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Still Hot, Still Now

The first batch of doughnuts takes about an hour to make from dough to box. Photo: Tanner Latham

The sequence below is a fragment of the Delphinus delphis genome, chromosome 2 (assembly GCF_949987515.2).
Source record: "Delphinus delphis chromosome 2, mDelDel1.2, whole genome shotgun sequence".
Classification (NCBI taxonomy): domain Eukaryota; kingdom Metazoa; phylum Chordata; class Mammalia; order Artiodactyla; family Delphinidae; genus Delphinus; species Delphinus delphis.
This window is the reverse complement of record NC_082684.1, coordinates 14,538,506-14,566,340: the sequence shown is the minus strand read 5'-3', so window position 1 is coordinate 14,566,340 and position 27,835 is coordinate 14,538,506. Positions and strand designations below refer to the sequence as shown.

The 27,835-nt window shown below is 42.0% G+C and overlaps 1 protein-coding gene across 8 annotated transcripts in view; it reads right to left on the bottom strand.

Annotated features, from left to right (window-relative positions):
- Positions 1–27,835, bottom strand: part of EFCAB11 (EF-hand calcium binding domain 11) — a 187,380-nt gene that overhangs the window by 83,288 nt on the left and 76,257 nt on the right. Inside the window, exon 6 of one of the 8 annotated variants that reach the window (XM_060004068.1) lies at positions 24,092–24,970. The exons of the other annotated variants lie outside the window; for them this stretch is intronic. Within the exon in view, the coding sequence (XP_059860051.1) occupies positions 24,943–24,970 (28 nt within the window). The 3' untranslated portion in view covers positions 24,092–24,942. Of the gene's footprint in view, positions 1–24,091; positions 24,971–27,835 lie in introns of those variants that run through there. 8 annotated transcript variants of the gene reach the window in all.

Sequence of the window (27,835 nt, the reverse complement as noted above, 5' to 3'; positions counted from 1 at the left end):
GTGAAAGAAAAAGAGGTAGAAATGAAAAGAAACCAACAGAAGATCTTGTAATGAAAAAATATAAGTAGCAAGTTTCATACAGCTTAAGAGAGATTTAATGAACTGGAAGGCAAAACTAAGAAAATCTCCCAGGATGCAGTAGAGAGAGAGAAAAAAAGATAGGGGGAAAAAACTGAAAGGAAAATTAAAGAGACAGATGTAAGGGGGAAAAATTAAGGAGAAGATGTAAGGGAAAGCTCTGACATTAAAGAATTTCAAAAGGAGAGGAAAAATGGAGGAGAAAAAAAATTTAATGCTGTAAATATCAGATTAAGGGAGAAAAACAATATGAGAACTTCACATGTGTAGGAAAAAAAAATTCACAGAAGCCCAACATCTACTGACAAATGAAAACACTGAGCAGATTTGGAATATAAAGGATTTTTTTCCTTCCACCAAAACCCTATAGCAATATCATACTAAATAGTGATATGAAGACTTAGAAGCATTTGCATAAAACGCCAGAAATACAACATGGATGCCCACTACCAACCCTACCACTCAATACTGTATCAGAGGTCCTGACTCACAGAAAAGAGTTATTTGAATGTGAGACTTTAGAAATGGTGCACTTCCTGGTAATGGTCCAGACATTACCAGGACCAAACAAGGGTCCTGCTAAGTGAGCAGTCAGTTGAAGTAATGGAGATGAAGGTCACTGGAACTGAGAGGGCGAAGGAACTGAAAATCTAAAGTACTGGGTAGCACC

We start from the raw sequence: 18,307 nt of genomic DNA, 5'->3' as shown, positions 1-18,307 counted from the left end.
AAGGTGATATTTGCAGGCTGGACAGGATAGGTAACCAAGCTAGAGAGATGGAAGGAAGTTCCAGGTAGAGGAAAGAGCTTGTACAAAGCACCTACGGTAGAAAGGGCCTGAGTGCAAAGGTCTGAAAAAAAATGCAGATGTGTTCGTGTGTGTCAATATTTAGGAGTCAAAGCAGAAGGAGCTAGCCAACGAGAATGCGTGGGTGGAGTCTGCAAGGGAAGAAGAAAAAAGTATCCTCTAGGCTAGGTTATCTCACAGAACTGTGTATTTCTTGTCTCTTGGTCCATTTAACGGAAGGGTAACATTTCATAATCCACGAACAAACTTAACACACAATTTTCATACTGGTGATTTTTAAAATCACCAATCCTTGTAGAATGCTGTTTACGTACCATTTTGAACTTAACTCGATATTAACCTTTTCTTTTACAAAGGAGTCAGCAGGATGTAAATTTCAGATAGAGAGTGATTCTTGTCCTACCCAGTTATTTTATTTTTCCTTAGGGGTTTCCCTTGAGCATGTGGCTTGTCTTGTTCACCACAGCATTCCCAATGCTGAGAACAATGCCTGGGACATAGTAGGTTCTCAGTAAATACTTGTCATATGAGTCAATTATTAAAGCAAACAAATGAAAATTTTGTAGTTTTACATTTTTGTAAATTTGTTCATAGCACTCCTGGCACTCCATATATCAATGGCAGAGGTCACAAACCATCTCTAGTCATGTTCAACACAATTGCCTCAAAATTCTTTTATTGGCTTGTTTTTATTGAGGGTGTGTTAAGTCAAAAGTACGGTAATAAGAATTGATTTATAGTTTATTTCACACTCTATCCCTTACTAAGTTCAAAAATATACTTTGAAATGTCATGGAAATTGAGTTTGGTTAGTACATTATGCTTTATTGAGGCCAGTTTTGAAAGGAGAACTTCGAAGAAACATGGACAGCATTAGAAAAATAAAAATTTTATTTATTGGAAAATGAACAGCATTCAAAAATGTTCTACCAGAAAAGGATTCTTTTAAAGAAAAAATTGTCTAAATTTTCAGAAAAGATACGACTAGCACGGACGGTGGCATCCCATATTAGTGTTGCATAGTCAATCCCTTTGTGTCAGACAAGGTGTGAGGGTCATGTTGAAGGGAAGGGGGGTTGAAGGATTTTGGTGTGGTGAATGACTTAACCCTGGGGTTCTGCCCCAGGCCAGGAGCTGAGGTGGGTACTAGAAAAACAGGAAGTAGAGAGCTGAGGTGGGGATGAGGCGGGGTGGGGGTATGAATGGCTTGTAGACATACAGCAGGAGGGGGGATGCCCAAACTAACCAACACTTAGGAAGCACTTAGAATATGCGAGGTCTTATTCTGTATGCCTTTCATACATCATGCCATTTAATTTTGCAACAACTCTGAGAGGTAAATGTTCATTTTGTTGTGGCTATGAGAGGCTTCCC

The first batch of doughnuts takes about an hour to make from dough to box. Photo: Tanner Latham. On this day in 1937, a man named Vernon Rudolph began selling Krispy Kreme doughnuts in what was then Salem, North Carolina. 75 years later, those doughnuts are sold worldwide, with shops all over the U.S. and in 21 countries. But WFAE's Tanner Latham reports they're still just as popular close to home. Junior Legendre has been making Krispy Kreme doughnuts for 17 years. And as he explains the step-by-step process, it's all very mechanical and dry. And then he starts talking about the glazer. JL: "This is our glazer that glazes the doughnuts." TL: "It looks like a waterfall of glaze or something." JL: "Oh, yes, it's magic. It's like milk falling all the time." Junior Legendre is originally from Trinidad and Tobago, and he's been making doughnuts for 17 years. Photo: Tanner Latham So this stream of glaze-it's like a liquid sheet-coats the doughnuts as they sweep through on a conveyor belt. After 75 years, and many flavors and shapes of the Krispy Kreme doughnut, the original glazed is still the most popular. "I have yet to come across anything in the last 14 years that I've created that has surpassed that," says Ron Rupocinski, the company's corporate chef. His test kitchens are at the home office in Winston-Salem. As Krispy Kreme expands internationally, he gives final approval on culturally-specific flavors, such as green tea icing in Asia and citrus fillings in the Middle East. But he also develops doughnuts that are hyper-local, such as the successful Cheerwine doughnut from a couple of years ago. It had an effervescent, Cheerwine-flavored filling. And, the not-so-successful, Texas Pete doughnut, which used the Winston-Salem-based hot sauce. It didn't go over so well with the focus groups. "It just never made it out of the shoot," he says. "Just never pulled the trigger on it." Luckily, people never lost the taste for the original glazed, which remained constant even during the company's down years. After a rough patch in the mid-2000s, Krispy Kreme's recent financial reports are starting to look more promising. Never above a good gimmick, the company is looking to lure more customers this weekend with special birthday doughnuts piled with icing and cream. But the most effective marketing strategy is still its simplest. Pierre Martin was driving down Independence Boulevard here in Matthews when he saw the red neon "hot doughnuts now" sign. "Everybody in North Carolina at least knows that when Krispy Kreme has that light on, the doughnuts are fresh," says Martin. "And your car kinda takes a turn by itself."